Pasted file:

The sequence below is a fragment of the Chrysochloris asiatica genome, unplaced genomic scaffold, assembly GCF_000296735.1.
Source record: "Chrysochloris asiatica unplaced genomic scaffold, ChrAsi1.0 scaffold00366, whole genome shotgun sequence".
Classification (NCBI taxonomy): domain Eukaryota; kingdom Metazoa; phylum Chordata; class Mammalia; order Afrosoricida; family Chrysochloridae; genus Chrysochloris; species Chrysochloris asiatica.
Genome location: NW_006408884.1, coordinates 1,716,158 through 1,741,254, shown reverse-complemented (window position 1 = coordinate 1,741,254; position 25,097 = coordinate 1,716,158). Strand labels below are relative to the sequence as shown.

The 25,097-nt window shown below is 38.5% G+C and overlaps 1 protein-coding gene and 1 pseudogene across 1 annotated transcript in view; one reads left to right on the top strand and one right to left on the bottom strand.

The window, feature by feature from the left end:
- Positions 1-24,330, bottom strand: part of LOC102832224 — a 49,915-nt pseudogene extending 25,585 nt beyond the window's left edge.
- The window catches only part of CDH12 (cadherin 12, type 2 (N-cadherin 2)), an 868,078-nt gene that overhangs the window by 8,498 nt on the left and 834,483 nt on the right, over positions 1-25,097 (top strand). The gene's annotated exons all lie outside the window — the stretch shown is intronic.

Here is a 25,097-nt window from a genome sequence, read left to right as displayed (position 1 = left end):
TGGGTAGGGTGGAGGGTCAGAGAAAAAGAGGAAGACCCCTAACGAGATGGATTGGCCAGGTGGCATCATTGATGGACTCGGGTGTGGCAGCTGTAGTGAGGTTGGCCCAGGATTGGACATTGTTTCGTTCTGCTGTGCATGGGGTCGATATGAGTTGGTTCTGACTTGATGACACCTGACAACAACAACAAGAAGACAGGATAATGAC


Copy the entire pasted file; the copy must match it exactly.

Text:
The sequence below is a fragment of the Chrysochloris asiatica genome, unplaced genomic scaffold, assembly GCF_000296735.1.
Source record: "Chrysochloris asiatica unplaced genomic scaffold, ChrAsi1.0 scaffold00366, whole genome shotgun sequence".
Classification (NCBI taxonomy): domain Eukaryota; kingdom Metazoa; phylum Chordata; class Mammalia; order Afrosoricida; family Chrysochloridae; genus Chrysochloris; species Chrysochloris asiatica.
Genome location: NW_006408884.1, coordinates 1,716,158 through 1,741,254, shown reverse-complemented (window position 1 = coordinate 1,741,254; position 25,097 = coordinate 1,716,158). Strand labels below are relative to the sequence as shown.

The 25,097-nt window shown below is 38.5% G+C and overlaps 1 protein-coding gene and 1 pseudogene across 1 annotated transcript in view; one reads left to right on the top strand and one right to left on the bottom strand.

The window, feature by feature from the left end:
- Positions 1-24,330, bottom strand: part of LOC102832224 — a 49,915-nt pseudogene extending 25,585 nt beyond the window's left edge.
- The window catches only part of CDH12 (cadherin 12, type 2 (N-cadherin 2)), an 868,078-nt gene that overhangs the window by 8,498 nt on the left and 834,483 nt on the right, over positions 1-25,097 (top strand). The gene's annotated exons all lie outside the window — the stretch shown is intronic.

Here is a 25,097-nt window from a genome sequence, read left to right as displayed (position 1 = left end):
TGGGTAGGGTGGAGGGTCAGAGAAAAAGAGGAAGACCCCTAACGAGATGGATTGGCCAGGTGGCATCATTGATGGACTCGGGTGTGGCAGCTGTAGTGAGGTTGGCCCAGGATTGGACATTGTTTCGTTCTGCTGTGCATGGGGTCGATATGAGTTGGTTCTGACTTGATGACACCTGACAACAACAACAAGAAGACAGGATAATGAC